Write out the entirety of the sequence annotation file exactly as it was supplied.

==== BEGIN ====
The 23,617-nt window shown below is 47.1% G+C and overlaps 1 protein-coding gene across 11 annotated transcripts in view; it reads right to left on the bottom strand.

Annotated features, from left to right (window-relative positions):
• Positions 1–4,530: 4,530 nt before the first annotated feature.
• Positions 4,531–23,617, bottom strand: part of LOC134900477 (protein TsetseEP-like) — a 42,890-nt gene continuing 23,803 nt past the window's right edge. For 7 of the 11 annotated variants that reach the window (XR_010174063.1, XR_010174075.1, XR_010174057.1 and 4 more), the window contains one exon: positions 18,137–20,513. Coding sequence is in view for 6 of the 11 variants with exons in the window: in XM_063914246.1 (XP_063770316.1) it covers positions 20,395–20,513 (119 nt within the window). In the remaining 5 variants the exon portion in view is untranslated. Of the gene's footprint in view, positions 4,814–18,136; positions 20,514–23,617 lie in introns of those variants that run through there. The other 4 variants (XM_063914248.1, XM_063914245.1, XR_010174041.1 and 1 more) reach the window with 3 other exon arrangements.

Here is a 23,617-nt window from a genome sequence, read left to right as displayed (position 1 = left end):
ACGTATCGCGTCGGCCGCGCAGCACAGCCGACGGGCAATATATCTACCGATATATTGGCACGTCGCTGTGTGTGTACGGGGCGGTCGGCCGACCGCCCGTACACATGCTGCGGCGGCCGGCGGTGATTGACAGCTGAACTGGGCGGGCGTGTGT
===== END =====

The 23,617-nt window shown below is 47.1% G+C and overlaps 1 protein-coding gene across 11 annotated transcripts in view; it reads right to left on the bottom strand.

Annotated features, from left to right (window-relative positions):
• Positions 1–4,530: 4,530 nt before the first annotated feature.
• Positions 4,531–23,617, bottom strand: part of LOC134900477 (protein TsetseEP-like) — a 42,890-nt gene continuing 23,803 nt past the window's right edge. For 7 of the 11 annotated variants that reach the window (XR_010174063.1, XR_010174075.1, XR_010174057.1 and 4 more), the window contains one exon: positions 18,137–20,513. Coding sequence is in view for 6 of the 11 variants with exons in the window: in XM_063914246.1 (XP_063770316.1) it covers positions 20,395–20,513 (119 nt within the window). In the remaining 5 variants the exon portion in view is untranslated. Of the gene's footprint in view, positions 4,814–18,136; positions 20,514–23,617 lie in introns of those variants that run through there. The other 4 variants (XM_063914248.1, XM_063914245.1, XR_010174041.1 and 1 more) reach the window with 3 other exon arrangements.

Here is a 23,617-nt window from a genome sequence, read left to right as displayed (position 1 = left end):
ACGTATCGCGTCGGCCGCGCAGCACAGCCGACGGGCAATATATCTACCGATATATTGGCACGTCGCTGTGTGTGTACGGGGCGGTCGGCCGACCGCCCGTACACATGCTGCGGCGGCCGGCGGTGATTGACAGCTGAACTGGGCGGGCGTGTGT